It should be the duty of rulers of the civilized nations to promote peace among their people by having them taught the principal of true Christianity and all those that would willingly accept the love of God would lay down their carnal weapons and put on the armor of God and do all they could to prevent war and its awful results. It should be the desire of every one from tie highest official down to the humblest citizen to strive for a good government independent of some of the policies of political parties, There is too much craving and pulling for the almighty dollar. Money is all right in its place and it is all wrong when it is improperly used. In many cases the dollar is used to the advantage of one class of people and to the disadvantage of another. To much politics and the hunger and greed for the accumulation of money creates dissatisfaction among the people which usually brings on bad results.

Now let us return to our subject. I well remember being at Yellville one day in the month of July, 1861, when a call was made for volunteers to join the confederate army. A company of men raised in Marion County and the southern part of Taney County, Missouri, were present. Those patriotic citizens had volunteered their services to defend the southern cause. Their commanding officer was Captain Wm. C. Mitchell, whose company afterward formed part of the l4th regiment of Arkansas Infantry. Capt. Mitchell marched his company back and forth-through the streets to the music of two violins in the hands of Dan Coker and "Yellville" Bill Coker who were members of the company. As the soldiers marched along with the colors flying at the head of the column, both officers and men extended invitations to the men present to enlist in their ranks. A number of those gallant young men responded to the call of their friends and fell in line to shed their blood for the sunny south. Most all of them gave up their lives on the battlefield or fell victims to exposure to the wintry weather and ravages of disease. In many cases their bones repose in unmarked graves. Oh let us not forget to honor their names by remembering their patriotism in a cause they believed was right.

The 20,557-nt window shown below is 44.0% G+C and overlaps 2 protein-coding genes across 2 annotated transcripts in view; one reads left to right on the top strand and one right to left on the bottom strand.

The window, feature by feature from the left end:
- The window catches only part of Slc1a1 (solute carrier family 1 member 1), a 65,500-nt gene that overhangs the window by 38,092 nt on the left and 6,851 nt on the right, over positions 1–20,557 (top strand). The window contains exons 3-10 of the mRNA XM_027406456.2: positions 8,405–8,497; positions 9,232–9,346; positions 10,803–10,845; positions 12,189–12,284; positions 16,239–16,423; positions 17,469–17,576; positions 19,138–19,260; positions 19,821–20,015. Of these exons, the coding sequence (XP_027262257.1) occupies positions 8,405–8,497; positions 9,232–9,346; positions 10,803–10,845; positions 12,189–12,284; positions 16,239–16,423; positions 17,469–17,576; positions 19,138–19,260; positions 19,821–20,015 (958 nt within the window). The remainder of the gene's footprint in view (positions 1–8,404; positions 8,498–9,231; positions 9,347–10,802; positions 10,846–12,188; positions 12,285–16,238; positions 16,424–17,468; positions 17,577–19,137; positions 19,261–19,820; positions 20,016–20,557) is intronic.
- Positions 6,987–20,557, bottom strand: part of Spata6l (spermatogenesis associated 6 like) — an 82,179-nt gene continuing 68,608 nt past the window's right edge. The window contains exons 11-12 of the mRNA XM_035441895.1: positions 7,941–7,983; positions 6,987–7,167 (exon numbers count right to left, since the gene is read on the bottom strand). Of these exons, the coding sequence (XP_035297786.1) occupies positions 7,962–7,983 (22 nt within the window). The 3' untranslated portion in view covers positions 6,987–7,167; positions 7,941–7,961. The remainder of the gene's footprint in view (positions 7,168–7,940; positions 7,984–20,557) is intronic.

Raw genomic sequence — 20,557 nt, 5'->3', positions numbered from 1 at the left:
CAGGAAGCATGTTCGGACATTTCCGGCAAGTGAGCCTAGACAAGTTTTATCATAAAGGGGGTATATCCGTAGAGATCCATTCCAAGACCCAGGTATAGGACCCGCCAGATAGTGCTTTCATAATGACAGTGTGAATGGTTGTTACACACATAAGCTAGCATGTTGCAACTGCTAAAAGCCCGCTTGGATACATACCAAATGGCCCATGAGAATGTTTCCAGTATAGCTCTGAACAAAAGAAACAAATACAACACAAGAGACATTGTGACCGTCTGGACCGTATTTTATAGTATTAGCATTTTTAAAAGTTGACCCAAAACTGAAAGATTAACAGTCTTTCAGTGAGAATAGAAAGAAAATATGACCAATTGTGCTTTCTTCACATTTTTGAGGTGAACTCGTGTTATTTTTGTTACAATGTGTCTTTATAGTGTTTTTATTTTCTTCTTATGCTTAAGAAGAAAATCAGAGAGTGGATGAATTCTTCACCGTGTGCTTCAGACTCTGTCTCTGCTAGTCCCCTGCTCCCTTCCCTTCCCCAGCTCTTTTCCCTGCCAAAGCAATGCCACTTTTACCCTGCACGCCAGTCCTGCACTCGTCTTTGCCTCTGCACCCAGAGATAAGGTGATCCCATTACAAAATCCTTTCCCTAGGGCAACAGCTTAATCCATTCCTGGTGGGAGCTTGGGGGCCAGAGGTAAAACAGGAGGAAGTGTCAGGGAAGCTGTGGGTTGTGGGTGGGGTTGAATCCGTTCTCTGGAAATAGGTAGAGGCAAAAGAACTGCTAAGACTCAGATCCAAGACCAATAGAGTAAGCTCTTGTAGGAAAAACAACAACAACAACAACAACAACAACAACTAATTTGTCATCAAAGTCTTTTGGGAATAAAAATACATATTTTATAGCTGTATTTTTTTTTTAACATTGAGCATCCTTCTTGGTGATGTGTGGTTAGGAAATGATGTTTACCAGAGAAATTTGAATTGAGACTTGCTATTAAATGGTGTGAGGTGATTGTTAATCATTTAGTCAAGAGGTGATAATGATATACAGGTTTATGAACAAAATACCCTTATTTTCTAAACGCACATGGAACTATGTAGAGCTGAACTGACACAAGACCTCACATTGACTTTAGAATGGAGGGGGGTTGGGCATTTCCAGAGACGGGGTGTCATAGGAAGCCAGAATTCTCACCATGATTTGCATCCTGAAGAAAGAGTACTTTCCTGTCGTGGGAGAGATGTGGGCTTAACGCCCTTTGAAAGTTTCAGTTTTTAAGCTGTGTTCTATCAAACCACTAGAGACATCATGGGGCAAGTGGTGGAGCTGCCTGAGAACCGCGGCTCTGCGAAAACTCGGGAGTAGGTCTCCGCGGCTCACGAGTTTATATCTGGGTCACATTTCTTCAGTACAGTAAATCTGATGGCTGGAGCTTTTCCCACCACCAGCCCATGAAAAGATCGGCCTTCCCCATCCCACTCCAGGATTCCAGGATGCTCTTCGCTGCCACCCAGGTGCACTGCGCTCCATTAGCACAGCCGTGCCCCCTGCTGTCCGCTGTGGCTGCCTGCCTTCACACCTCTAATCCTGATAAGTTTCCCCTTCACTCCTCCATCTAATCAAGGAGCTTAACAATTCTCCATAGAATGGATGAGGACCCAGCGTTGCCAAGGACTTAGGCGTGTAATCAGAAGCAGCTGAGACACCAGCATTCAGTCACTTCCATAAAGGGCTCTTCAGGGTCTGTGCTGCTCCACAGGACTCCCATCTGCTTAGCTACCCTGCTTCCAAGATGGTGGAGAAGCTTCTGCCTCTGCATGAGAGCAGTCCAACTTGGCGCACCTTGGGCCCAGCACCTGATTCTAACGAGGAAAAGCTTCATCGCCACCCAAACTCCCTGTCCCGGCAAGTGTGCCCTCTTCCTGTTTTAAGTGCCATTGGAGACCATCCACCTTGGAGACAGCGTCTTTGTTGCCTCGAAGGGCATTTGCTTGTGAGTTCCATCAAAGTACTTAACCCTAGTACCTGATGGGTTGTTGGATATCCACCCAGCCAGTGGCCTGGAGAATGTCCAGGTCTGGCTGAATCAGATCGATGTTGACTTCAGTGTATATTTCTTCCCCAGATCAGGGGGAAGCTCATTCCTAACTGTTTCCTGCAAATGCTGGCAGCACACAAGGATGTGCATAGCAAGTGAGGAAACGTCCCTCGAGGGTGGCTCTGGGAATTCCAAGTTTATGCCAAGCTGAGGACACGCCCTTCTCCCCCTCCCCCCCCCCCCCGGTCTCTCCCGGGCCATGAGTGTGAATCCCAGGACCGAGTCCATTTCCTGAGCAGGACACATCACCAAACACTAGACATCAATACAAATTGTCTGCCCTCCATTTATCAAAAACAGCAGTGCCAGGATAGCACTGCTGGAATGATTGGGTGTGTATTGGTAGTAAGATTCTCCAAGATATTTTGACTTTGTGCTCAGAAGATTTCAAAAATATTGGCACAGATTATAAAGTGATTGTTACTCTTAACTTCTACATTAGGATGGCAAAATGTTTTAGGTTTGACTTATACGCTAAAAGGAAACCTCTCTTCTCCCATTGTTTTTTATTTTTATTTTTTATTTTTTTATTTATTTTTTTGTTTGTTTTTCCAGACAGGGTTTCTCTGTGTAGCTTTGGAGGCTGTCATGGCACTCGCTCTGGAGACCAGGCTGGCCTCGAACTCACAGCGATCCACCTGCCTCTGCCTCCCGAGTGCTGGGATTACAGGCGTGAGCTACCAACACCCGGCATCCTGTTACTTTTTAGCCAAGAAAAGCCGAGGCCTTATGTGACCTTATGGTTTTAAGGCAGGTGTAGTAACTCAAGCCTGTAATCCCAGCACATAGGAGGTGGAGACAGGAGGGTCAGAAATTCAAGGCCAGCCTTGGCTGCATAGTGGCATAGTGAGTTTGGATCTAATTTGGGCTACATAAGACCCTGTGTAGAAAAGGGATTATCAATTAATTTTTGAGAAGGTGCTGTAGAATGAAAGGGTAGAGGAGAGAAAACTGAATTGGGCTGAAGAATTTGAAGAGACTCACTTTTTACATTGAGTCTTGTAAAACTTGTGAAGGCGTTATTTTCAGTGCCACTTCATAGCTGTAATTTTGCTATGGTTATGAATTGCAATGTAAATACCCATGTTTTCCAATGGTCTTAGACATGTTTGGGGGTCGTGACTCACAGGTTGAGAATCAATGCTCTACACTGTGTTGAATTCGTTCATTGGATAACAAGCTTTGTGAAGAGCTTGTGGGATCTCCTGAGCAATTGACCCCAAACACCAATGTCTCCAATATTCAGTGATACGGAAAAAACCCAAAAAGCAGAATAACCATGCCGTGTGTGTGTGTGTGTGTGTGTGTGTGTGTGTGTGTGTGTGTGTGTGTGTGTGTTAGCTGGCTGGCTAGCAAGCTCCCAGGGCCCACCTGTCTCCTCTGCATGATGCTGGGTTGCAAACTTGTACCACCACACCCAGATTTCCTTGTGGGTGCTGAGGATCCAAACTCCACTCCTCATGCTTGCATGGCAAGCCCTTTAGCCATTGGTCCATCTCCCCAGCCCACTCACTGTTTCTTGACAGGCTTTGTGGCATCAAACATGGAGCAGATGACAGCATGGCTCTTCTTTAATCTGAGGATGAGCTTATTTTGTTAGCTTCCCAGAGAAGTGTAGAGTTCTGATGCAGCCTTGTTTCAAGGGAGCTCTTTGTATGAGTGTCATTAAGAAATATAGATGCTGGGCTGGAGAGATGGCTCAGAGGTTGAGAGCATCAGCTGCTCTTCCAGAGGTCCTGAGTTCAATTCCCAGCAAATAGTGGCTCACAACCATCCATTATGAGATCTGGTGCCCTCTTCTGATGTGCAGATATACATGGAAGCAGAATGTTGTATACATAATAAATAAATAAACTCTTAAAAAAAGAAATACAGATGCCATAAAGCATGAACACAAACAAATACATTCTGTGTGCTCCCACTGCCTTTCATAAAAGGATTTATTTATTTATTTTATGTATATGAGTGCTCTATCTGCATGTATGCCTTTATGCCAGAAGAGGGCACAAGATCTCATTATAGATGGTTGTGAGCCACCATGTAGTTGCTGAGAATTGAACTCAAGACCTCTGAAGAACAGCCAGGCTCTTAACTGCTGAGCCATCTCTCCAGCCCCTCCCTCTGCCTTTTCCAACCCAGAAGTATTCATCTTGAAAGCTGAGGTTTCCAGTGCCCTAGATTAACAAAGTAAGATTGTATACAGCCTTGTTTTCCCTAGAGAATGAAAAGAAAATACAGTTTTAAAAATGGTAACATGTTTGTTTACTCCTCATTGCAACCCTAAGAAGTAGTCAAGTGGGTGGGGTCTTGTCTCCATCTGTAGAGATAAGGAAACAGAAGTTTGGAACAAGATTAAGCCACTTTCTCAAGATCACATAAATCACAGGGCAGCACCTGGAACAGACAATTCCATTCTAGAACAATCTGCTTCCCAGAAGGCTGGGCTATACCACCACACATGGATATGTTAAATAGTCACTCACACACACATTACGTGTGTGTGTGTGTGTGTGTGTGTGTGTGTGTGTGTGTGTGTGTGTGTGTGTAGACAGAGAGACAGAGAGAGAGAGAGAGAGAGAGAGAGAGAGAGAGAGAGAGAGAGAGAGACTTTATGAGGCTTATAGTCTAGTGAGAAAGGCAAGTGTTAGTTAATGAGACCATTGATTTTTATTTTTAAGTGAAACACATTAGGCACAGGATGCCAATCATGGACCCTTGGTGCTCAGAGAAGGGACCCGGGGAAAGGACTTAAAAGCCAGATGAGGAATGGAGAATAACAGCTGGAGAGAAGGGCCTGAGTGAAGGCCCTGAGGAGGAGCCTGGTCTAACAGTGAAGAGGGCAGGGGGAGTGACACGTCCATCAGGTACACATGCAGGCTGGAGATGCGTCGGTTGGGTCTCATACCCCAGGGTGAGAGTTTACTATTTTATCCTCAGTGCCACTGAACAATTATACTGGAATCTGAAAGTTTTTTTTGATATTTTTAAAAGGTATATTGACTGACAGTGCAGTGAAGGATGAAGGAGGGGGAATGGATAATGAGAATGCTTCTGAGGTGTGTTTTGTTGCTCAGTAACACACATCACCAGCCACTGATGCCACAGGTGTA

I recollect a weeks stay at Yellville in war days. Our regiment the 27th of Arkansas with Colonels White and Shavers commands were on their way from Pokahontas to join General Tom C. Hindman’s division at the mouth of Mulberry River. We arrived at Yellville on Wednesday evening at 3 o’clock on the 22nd of October, 1862 and pitched our tents in a field on the opposite of the creek from town where we rested a week and procured supplies. This camp was known to us as Camp Adams.

On the day of our arrival here we found the town crowded with Missouri confederates who were drawing their pay in "Clabe Jackson money" and this sort of currency circulated plentiful among those warm hearted men. Their pay master occupied Isaac Wilsons hotel and this is where the soldiers were receiving their money. On the second night after we reached here a remarkable snowfall struck us, which lasted until Friday morning the 24th. The snow was 6 inches deep and is the greatest snowfall on record so early in the fall in North central Arkansas. It went off quickly however and the weather turned off bright and warm again. The majority of the men in our company lived in Marion County and the camp was always full of relatives and friends bringing sup-plies of needed woolen clothing from the home spinning wheels and hand looms.